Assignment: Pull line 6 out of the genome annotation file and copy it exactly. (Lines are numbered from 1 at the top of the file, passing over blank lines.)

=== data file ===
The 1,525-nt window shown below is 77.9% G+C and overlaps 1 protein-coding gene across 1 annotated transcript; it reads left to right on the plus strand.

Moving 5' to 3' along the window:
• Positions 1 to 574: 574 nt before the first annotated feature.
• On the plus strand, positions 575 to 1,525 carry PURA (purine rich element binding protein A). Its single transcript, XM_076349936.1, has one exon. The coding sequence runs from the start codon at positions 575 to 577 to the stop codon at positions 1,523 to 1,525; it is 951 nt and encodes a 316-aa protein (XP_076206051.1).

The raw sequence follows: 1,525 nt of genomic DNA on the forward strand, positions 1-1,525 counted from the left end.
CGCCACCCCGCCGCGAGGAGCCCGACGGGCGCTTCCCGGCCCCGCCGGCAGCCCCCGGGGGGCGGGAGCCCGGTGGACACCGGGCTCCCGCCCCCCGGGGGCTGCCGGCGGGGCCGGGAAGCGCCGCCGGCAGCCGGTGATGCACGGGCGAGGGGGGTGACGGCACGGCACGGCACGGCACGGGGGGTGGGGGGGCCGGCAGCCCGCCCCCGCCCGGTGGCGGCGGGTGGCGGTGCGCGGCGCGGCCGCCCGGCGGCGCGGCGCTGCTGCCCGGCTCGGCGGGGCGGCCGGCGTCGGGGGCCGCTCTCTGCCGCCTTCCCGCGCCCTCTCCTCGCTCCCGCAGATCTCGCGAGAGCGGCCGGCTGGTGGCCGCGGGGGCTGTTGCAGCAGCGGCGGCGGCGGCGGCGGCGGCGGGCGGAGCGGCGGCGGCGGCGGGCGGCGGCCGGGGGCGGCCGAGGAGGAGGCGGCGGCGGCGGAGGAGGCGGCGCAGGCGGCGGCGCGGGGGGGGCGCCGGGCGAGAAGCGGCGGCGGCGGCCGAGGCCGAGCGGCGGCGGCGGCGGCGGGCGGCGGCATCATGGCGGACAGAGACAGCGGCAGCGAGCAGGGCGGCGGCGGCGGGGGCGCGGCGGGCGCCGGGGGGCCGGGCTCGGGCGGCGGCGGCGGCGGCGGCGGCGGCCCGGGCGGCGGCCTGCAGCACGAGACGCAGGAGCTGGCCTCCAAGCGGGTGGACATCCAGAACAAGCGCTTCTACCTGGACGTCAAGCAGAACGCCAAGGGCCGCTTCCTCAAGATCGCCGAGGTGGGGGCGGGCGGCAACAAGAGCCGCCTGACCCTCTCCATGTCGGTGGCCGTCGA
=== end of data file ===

CGCCACCCCGCCGCGAGGAGCCCGACGGGCGCTTCCCGGCCCCGCCGGCAGCCCCCGGGGGGCGGGAGCCCGGTGGACACCGGGCTCCCGCCCCCCGGGGGCTGCCGGCGGGGCCGGGAAGCGCCGCCGGCAGCCGGTGATGCACGGGCGAGGGGGGTGACGGCACGGCACGGCACGGCACGGGGGGTGGGGGGGCCGGCAGCCCGCCCCCGCCCGGTGGCGGCGGGTGGCGGTGCGCGGCGCGGCCGCCCGGCGGCGCGGCGCTGCTGCCCGGCTCGGCGGGGCGGCCGGCGTCGGGGGCCGCTCTCTGCCGCCTTCCCGCGCCCTCTCCTCGCTCCCGCAGATCTCGCGAGAGCGGCCGGCTGGTGGCCGCGGGGGCTGTTGCAGCAGCGGCGGCGGCGGCGGCGGCGGCGGGCGGAGCGGCGGCGGCGGCGGGCGGCGGCCGGGGGCGGCCGAGGAGGAGGCGGCGGCGGCGGAGGAGGCGGCGCAGGCGGCGGCGCGGGGGGGGCGCCGGGCGAGAAGCGGCGGCGGCGGCCGAGGCCGAGCGGCGGCGGCGGCGGCGGGCGGCGGCATCATGGCGGACAGAGACAGCGGCAGCGAGCAGGGCGGCGGCGGCGGGGGCGCGGCGGGCGCCGGGGGGCCGGGCTCGGGCGGCGGCGGCGGCGGCGGCGGCGGCCCGGGCGGCGGCCTGCAGCACGAGACGCAGGAGCTGGCCTCCAAGCGGGTGGACATCCAGAACAAGCGCTTCTACCTGGACGTCAAGCAGAACGCCAAGGGCCGCTTCCTCAAGATCGCCGAGGTGGGGGCGGGCGGCAACAAGAGCCGCCTGACCCTCTCCATGTCGGTGGCCGTCGA